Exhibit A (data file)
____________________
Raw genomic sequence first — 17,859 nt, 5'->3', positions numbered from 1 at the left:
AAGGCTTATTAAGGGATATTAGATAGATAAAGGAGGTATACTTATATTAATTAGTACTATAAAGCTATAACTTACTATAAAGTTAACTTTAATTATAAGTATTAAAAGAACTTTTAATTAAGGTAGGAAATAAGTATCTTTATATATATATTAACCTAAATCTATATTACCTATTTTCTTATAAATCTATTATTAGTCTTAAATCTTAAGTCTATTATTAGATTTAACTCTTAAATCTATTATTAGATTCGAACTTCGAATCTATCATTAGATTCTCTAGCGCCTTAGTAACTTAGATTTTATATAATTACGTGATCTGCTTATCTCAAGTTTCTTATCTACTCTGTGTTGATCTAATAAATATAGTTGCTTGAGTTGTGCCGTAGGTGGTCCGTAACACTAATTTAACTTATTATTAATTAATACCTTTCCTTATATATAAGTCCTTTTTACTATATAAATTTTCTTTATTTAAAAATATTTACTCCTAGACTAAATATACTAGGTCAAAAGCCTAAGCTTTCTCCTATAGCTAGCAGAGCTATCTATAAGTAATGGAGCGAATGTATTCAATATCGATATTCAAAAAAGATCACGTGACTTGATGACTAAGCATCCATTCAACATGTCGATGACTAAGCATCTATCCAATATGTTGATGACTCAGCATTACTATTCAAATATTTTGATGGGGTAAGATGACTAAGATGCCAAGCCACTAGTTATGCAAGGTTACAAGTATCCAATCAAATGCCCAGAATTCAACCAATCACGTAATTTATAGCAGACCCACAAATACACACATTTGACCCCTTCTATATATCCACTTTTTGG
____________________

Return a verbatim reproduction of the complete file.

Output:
Raw genomic sequence first — 17,859 nt, 5'->3', positions numbered from 1 at the left:
AAGGCTTATTAAGGGATATTAGATAGATAAAGGAGGTATACTTATATTAATTAGTACTATAAAGCTATAACTTACTATAAAGTTAACTTTAATTATAAGTATTAAAAGAACTTTTAATTAAGGTAGGAAATAAGTATCTTTATATATATATTAACCTAAATCTATATTACCTATTTTCTTATAAATCTATTATTAGTCTTAAATCTTAAGTCTATTATTAGATTTAACTCTTAAATCTATTATTAGATTCGAACTTCGAATCTATCATTAGATTCTCTAGCGCCTTAGTAACTTAGATTTTATATAATTACGTGATCTGCTTATCTCAAGTTTCTTATCTACTCTGTGTTGATCTAATAAATATAGTTGCTTGAGTTGTGCCGTAGGTGGTCCGTAACACTAATTTAACTTATTATTAATTAATACCTTTCCTTATATATAAGTCCTTTTTACTATATAAATTTTCTTTATTTAAAAATATTTACTCCTAGACTAAATATACTAGGTCAAAAGCCTAAGCTTTCTCCTATAGCTAGCAGAGCTATCTATAAGTAATGGAGCGAATGTATTCAATATCGATATTCAAAAAAGATCACGTGACTTGATGACTAAGCATCCATTCAACATGTCGATGACTAAGCATCTATCCAATATGTTGATGACTCAGCATTACTATTCAAATATTTTGATGGGGTAAGATGACTAAGATGCCAAGCCACTAGTTATGCAAGGTTACAAGTATCCAATCAAATGCCCAGAATTCAACCAATCACGTAATTTATAGCAGACCCACAAATACACACATTTGACCCCTTCTATATATCCACTTTTTGG